- Be patient with a person who is questioning or exploring their gender identity. A person who is questioning or exploring their gender identity may take some time to figure out what’s true for them. They might, for example, use a name or pronoun, and then decide at a later time to change the name or pronoun again. Do your best to be respectful and use the name and pronoun requested.
- You can’t tell if someone is transgender just by looking.Transgender people don’t look any certain way or come from any one background. Many transgender people do not appear “visibly trans,” meaning they are not perceived to be transgender by others. It is not possible to look around a room and “see” if there are any transgender people. (It would be like a person looking around the room to “see” if there are any gay people.) You should assume that there may be transgender people at any gathering or in any space.
- Understand there is no “right” or “wrong” way to transition, and that it is different for every person. Some transgender people access medical care like hormones and surgeries as part of their transition to align their bodies with their gender identity. Some transgender people want their authentic gender identity to be recognised without hormones or surgery. Some transgender people cannot access medical care, hormones, and/or surgeries due to a lack of financial resources or access to healthcare. A transgender person’s identity is not dependent on medical procedures or their physicality. Accept that if someone tells you they are transgender, they are.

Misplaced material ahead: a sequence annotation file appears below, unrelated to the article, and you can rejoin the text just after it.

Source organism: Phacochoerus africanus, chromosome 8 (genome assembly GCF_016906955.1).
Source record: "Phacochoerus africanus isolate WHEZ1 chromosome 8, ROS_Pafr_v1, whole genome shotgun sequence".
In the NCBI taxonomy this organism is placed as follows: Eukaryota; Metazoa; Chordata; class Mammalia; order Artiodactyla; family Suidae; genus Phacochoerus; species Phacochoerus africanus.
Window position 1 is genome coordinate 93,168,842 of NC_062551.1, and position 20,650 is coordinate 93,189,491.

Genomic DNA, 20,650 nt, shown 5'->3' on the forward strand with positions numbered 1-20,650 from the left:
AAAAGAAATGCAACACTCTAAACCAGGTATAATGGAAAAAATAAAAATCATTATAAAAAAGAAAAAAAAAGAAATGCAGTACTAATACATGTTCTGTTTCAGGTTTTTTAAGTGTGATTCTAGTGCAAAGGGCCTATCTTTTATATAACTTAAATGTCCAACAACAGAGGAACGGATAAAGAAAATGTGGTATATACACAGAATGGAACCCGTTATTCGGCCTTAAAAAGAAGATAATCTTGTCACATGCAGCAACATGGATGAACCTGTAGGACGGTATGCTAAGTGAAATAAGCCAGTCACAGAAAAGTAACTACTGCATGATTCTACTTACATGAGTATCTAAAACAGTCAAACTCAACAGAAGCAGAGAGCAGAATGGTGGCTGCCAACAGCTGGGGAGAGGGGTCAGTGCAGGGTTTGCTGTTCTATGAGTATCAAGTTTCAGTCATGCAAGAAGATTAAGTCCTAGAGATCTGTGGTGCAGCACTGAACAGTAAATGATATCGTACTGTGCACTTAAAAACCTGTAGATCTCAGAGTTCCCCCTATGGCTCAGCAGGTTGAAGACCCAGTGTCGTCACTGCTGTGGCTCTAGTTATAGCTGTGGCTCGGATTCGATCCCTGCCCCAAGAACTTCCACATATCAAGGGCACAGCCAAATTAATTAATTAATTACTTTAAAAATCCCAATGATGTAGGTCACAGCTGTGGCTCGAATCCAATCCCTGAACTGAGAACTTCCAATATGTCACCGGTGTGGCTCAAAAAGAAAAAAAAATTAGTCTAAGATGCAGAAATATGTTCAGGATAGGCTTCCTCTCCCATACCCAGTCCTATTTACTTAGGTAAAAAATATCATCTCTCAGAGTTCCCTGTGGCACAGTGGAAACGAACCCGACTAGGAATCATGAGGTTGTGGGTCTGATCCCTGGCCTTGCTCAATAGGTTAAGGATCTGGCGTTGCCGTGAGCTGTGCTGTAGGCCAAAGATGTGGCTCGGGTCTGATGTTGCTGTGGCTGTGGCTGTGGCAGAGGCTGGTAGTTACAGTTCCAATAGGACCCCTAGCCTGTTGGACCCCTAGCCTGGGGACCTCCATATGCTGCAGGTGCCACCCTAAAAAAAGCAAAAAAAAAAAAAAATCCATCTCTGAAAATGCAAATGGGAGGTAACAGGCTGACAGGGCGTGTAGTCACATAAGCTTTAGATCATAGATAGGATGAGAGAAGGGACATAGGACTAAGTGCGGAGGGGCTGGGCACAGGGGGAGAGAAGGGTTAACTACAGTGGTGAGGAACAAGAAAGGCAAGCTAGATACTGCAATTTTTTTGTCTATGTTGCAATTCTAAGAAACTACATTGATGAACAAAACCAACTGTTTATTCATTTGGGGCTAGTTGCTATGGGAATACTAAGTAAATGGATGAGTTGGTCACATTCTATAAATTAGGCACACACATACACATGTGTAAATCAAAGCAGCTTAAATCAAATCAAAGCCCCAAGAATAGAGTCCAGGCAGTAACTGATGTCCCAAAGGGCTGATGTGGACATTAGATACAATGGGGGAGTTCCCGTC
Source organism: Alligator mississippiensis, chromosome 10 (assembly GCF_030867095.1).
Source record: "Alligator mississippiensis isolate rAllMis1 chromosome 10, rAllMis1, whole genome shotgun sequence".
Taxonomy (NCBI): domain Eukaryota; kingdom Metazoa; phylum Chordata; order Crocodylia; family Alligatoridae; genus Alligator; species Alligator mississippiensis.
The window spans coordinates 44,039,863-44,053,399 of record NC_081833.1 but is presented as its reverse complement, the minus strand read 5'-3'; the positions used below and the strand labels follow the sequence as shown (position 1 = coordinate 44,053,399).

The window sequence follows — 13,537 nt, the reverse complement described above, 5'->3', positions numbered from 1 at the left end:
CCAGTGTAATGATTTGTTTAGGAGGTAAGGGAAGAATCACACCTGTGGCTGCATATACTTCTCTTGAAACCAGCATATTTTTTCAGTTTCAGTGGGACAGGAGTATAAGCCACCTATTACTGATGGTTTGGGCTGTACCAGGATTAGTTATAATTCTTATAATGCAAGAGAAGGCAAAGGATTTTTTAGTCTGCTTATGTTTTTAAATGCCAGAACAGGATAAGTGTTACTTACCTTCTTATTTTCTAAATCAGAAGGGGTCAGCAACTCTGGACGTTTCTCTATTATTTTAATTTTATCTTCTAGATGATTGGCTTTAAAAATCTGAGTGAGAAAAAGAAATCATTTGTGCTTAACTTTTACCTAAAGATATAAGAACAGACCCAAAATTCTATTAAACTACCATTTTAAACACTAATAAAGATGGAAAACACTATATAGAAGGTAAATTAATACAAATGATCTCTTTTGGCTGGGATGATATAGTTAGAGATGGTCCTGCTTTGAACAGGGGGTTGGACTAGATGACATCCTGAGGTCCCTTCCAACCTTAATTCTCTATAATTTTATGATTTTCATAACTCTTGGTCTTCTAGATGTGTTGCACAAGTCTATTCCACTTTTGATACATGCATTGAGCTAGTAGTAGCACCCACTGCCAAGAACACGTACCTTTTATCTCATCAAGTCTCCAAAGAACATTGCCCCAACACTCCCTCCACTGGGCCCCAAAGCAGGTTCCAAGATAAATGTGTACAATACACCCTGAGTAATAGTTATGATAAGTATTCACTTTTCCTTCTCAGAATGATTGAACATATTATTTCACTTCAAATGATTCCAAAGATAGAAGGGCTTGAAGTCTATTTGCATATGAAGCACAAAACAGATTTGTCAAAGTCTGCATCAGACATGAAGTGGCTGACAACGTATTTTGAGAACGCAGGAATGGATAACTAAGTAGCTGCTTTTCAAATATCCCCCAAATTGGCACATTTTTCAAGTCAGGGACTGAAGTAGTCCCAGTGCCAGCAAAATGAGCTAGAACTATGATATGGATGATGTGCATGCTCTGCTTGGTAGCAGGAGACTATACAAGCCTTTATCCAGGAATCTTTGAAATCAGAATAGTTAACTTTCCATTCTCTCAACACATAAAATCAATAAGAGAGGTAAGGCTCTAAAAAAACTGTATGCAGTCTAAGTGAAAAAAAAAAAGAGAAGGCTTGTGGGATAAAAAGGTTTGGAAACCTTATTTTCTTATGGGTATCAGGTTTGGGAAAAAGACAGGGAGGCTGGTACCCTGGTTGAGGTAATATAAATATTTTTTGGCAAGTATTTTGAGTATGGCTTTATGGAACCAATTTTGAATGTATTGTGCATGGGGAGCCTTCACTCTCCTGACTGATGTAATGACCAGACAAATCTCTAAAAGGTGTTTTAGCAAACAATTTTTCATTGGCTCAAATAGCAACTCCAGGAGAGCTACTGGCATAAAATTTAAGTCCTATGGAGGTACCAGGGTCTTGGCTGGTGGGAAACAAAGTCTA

- Challenge anti-transgender remarks or jokes in public spaces, including LGB spaces. You may hear anti-transgender comments from anti-LGBTQ activists, but you may also hear them from LGB people. Someone may think that because they’re gay, it’s ok for them to use certain words or tell jokes about transgender people. It’s important to challenge anti-transgender remarks or jokes whenever they’re said and no matter who says them.
- Support all-gender public restrooms. Some transgender and gender non-conforming people may not feel like they match the signs on the restroom door. Encourage schools, businesses, and agencies to have single user, unisex and/or all-gender restroom options. Make it clear that transgender and gender non-conforming people are welcome to use whichever restroom they feel comfortable using.
Transgender people have existed across cultures and throughout time and history. What is new is the heightened awareness of gender diversity and the transgender community because of increased media attention in the last few decades.
Don’t be afraid to admit when you don’t know something. It is better to admit you don’t know something than to make assumptions or say something that may be incorrect or hurtful. Seek out the appropriate resources that will help you learn more. Remember being an ally is a sustained and persistent pattern of action; not an idle or stable noun.